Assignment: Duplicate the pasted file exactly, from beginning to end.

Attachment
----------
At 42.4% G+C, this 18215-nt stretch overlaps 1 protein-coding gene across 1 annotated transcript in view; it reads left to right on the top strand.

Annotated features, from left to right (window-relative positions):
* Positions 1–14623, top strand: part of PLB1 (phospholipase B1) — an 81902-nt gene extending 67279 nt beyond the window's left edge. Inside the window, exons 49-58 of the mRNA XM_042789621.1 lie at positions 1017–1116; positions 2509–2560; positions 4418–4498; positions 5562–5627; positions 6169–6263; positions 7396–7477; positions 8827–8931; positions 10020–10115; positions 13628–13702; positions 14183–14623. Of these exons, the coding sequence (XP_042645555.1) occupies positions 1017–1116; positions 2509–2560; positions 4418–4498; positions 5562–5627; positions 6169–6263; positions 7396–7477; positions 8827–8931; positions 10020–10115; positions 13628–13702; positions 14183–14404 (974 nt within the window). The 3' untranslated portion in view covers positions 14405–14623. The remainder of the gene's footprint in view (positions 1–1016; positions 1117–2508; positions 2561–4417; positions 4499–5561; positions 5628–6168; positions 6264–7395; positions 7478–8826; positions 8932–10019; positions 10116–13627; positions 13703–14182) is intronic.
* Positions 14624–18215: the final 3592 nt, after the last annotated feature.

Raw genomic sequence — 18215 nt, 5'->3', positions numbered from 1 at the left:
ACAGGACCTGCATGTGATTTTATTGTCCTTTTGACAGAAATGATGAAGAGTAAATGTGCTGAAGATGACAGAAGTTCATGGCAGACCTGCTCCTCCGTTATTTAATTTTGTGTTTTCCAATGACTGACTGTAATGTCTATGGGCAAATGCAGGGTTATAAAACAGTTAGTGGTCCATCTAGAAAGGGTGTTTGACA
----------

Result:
At 42.4% G+C, this 18215-nt stretch overlaps 1 protein-coding gene across 1 annotated transcript in view; it reads left to right on the top strand.

Annotated features, from left to right (window-relative positions):
* Positions 1–14623, top strand: part of PLB1 (phospholipase B1) — an 81902-nt gene extending 67279 nt beyond the window's left edge. Inside the window, exons 49-58 of the mRNA XM_042789621.1 lie at positions 1017–1116; positions 2509–2560; positions 4418–4498; positions 5562–5627; positions 6169–6263; positions 7396–7477; positions 8827–8931; positions 10020–10115; positions 13628–13702; positions 14183–14623. Of these exons, the coding sequence (XP_042645555.1) occupies positions 1017–1116; positions 2509–2560; positions 4418–4498; positions 5562–5627; positions 6169–6263; positions 7396–7477; positions 8827–8931; positions 10020–10115; positions 13628–13702; positions 14183–14404 (974 nt within the window). The 3' untranslated portion in view covers positions 14405–14623. The remainder of the gene's footprint in view (positions 1–1016; positions 1117–2508; positions 2561–4417; positions 4499–5561; positions 5628–6168; positions 6264–7395; positions 7478–8826; positions 8932–10019; positions 10116–13627; positions 13703–14182) is intronic.
* Positions 14624–18215: the final 3592 nt, after the last annotated feature.

Raw genomic sequence — 18215 nt, 5'->3', positions numbered from 1 at the left:
ACAGGACCTGCATGTGATTTTATTGTCCTTTTGACAGAAATGATGAAGAGTAAATGTGCTGAAGATGACAGAAGTTCATGGCAGACCTGCTCCTCCGTTATTTAATTTTGTGTTTTCCAATGACTGACTGTAATGTCTATGGGCAAATGCAGGGTTATAAAACAGTTAGTGGTCCATCTAGAAAGGGTGTTTGACA